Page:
The second observation is vital: The only way to counter religious intolerance and extremism is to educate and financially empower the masses, give a better life to the working classes and then make them the instruments of social peace and harmony.

But, for that, they need to be taken into confidence. They need to be convinced that fighting for religion and caste will only land them in trouble, while their instigators escape. Their fight should be for socio-economic justice and development.

"I am very much from the trade unions, and even today, our major focus is trade unionism. See, if you work for labourers, if you work for people, for their right to shelter, then they are ready to listen to you. If you just go and tell them something, why should they listen to you? So, you have to connect with them, be a part of them, fight in their own struggle, then they connect, when they find you are genuineā€¦," said Nirjhari.

The JSM has deep roots in Ahmedabad and Gujarat. It gains its credibility from the years and years of patient, honest, painstaking and risky work done for the welfare of workers from every walk of life. Its transition from fighting for justice to striving for peace has been organic and successful.

Quest For Truth

In 2014 Mukul Sinha, the fearless crusader for justice, lost his battle to lung cancer. However, his legacy is carried forward by his companion, Nirjhari Sinha and their son Pratik Sinha. Pratik's work clearly reflects his value-based upbringing by his mother. "My mother has always led from the front, has led the struggle on the streets protesting against injustice; after my father's demise, she bravely led the JSM and its activism," recalled Pratik.

In 2016, following the brutal assault on an innocent Dalit family in Una, Gujarat, in the name of cow protection, the JSM played a prominent role in helping the Una Dalit Adhikar Ladat Samiti to organise a ten-day 'Chalo Una' march, from Ahmedabad to Una. A public meeting was convened at Una on August 15, 2016, which was attended by over 20,000 Dalits and Muslims.

Nirjhari and Pratik Sinha played a leading role in this march and shared all the events along the route on the Twitter handle and Facebook page of 'Truth of Gujarat', a website launched by Mukul Sinha in 2013. "It was only after this that the mainstream media took notice of the Una march. This media attention motivated us to get more involved in the media sphere, as the mainstream media was also being captured and manipulated by vested interests. We started busting fake news through our website in 2016, ultimately leading to the registration of AltNews company in 2017," recalled Nirjhari Sinha.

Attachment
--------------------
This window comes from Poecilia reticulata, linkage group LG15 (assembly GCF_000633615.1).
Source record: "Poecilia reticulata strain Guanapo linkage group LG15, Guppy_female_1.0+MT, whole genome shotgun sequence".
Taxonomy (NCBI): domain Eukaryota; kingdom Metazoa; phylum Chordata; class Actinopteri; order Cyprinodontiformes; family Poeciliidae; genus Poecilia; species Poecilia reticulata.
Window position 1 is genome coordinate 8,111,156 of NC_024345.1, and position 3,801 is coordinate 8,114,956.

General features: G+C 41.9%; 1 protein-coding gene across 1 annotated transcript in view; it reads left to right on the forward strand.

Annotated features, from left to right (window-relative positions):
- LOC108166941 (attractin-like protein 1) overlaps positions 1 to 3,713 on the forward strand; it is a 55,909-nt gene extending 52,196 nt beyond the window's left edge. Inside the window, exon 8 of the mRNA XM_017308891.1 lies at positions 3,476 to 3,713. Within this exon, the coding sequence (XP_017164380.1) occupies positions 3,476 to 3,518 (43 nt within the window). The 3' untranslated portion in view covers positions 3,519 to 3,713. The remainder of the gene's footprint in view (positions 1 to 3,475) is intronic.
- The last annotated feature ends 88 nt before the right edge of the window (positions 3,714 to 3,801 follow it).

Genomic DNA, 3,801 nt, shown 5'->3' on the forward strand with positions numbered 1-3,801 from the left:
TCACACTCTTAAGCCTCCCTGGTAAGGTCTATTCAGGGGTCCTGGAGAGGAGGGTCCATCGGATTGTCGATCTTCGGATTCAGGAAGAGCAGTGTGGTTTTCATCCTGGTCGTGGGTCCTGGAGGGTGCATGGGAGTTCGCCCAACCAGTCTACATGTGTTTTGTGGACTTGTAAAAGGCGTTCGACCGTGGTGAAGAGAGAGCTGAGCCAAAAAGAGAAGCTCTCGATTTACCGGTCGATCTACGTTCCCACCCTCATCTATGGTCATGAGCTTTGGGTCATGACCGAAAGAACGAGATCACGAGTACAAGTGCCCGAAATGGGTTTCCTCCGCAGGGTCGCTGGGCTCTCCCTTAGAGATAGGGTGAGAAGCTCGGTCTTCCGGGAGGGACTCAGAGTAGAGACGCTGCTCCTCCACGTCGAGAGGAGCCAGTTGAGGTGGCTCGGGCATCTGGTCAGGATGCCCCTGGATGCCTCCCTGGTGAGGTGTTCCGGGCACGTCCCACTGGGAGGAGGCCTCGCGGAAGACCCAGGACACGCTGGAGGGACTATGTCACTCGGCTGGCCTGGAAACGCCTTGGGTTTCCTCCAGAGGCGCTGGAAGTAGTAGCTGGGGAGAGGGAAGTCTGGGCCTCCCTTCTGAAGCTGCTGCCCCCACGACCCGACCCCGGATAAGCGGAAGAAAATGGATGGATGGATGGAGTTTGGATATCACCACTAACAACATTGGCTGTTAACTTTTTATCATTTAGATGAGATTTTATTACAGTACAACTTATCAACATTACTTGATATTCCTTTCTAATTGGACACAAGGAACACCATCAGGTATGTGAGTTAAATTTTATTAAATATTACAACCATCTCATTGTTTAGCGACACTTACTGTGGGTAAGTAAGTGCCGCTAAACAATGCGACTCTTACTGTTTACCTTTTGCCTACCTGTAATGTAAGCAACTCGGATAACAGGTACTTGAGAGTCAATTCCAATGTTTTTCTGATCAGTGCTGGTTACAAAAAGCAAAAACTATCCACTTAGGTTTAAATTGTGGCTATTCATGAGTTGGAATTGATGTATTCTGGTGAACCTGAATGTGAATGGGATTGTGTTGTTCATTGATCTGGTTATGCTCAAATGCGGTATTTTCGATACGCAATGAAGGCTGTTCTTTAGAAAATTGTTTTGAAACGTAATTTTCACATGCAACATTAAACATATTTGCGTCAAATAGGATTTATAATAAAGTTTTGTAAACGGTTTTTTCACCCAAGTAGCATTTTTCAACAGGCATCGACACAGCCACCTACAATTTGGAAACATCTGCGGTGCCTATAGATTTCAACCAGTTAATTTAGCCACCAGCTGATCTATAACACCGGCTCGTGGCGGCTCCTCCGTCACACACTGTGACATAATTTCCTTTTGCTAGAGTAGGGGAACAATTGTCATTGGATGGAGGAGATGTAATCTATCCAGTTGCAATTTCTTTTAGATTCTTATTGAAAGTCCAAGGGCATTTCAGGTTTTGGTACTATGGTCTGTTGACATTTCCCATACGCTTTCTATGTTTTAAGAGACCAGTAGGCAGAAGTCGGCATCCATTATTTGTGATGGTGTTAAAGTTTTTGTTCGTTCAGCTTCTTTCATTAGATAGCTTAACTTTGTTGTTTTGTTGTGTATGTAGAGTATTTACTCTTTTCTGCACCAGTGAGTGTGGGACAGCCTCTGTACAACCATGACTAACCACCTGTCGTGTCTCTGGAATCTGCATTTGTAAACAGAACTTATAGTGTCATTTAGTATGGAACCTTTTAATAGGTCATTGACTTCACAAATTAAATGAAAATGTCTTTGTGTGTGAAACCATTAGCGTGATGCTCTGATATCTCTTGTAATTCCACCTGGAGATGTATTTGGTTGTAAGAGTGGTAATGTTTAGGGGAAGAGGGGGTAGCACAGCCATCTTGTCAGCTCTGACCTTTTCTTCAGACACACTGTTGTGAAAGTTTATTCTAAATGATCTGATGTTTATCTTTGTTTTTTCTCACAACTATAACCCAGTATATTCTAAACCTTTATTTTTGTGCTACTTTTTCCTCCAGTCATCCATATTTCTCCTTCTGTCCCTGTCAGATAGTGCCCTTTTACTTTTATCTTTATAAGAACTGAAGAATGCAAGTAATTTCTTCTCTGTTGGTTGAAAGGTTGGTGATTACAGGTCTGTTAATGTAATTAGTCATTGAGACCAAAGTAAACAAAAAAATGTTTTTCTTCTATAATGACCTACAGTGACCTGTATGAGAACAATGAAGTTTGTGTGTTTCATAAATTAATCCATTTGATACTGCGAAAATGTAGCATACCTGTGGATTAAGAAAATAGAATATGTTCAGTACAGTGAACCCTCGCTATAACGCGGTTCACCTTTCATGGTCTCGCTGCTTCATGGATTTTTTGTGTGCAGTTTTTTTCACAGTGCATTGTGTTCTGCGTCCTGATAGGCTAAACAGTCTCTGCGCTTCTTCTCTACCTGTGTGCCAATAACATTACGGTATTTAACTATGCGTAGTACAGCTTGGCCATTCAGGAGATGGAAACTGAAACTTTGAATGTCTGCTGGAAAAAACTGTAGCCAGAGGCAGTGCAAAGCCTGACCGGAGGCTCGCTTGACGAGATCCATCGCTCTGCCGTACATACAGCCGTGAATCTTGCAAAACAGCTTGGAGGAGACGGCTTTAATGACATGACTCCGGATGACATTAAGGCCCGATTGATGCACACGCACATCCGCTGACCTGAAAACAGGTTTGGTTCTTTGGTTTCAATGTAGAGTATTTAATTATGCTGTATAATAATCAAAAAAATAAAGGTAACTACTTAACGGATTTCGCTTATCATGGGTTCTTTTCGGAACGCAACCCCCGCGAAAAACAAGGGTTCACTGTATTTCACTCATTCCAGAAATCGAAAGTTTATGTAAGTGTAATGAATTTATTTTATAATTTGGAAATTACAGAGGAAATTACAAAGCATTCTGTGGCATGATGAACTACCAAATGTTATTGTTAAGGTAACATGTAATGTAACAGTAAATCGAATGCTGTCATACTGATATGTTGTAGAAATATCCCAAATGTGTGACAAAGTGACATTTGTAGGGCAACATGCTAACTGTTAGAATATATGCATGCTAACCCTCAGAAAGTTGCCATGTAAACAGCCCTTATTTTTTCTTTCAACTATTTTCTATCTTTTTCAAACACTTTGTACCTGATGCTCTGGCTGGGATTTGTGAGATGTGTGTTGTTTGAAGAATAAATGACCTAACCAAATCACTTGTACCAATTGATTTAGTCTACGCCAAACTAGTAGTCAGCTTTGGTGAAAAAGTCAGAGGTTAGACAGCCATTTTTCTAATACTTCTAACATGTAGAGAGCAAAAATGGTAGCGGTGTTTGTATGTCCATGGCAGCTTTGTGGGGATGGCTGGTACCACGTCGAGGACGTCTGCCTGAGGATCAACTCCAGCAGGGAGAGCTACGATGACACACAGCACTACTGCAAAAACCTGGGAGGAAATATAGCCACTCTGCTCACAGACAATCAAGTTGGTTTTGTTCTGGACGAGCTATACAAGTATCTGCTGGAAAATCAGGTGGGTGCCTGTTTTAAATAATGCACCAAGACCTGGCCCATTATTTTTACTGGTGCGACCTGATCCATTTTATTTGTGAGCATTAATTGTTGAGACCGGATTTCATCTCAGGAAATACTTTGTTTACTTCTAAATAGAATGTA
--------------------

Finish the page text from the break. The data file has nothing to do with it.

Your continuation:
AltNews has proved to be a turning point. Pratik Sinha and Mohammad Zubair, co-founded Alt News in 2017. Alt News is a non-profit fact-checking news website that specialises in detecting fake news and is committed to true facts reaching the public domain.

Nirjhari Sinha is one of the directors of Pravda Media Foundation, the non-profit parent company of Alt News. She is deeply involved in managing the day-to-day working of the company, its financial and legal matters, and its business strategies since its inception. "I exercise independent judgment, reasonable care, and diligence required for the smooth functioning of the company," said Nirjhari.

Despite death threats and even the imprisonment of Mohammad Zubair in June-July 2022, AltNews continues to do a remarkable job. Pratik Sinha reiterates how his mother has been a modest, silent, unassuming yet larger-than-life presence in the work of both JSM and Alt News.

"Alt News would not have survived without my mother's impeccable management of its finances in this day and age of tremendous pressure on alternate media," said Pratik. Alt News and its founders were declared by Time Magazine as one of the favourites to win the 2022 Nobel Peace Prize, a testimony to their determined fight for truth.

Despite all the sadness she feels about the state of affairs today, Nirjhari Sinha is clear about one thing: that solutions should come from politics, that we need genuine political leaders. "We need to have good politicians, who think first about their nation and then about their votes. It is difficult, but that's the reality, you know," saud said.

Renowned social and women's rights activist, author, and co-founder of the Bhartiya Muslim Mahila Andolan (BMMA) Zakia Soman said, "It would be no exaggeration to say that, Nirjhari Sinha symbolises a lifetime of tremendous dedication and commitment to justice, peace and truth.

"Her exceptional support to Mukul Bhai, and her role in the JSM, which has made tremendous interventions for workers' rights and the 2002 riot victims are examples of her contribution. She has been extremely courageous in facing so much antagonism from state agencies and political parties.

"She has continued her activism all through, despite so many obstacles, including Mukul Bhai's death, her successful battle with cancer, and several other health issues. She continues to fight for the rights of women and workers, for the most downtrodden and oppressed, and now with her son Pratik in fighting the decline in the media through AltNews.

"Her impact on the lives of women and workers is immeasurable. Her tremendous passion for selfless service and her undimmed zest for life is a great inspiration and support in these difficult times, when all forms of social service and activism are discouraged. It is a great joy, honour and privilege to have known and worked with her."

Indeed, the selfless commitment of Nirjhari Sinha stands out as a powerful and comforting beacon of light in the challenging times we live in.

Dr Rositta Joseph Valiyamattam is a visiting professor in English literature, specialising in postcolonial and subaltern studies.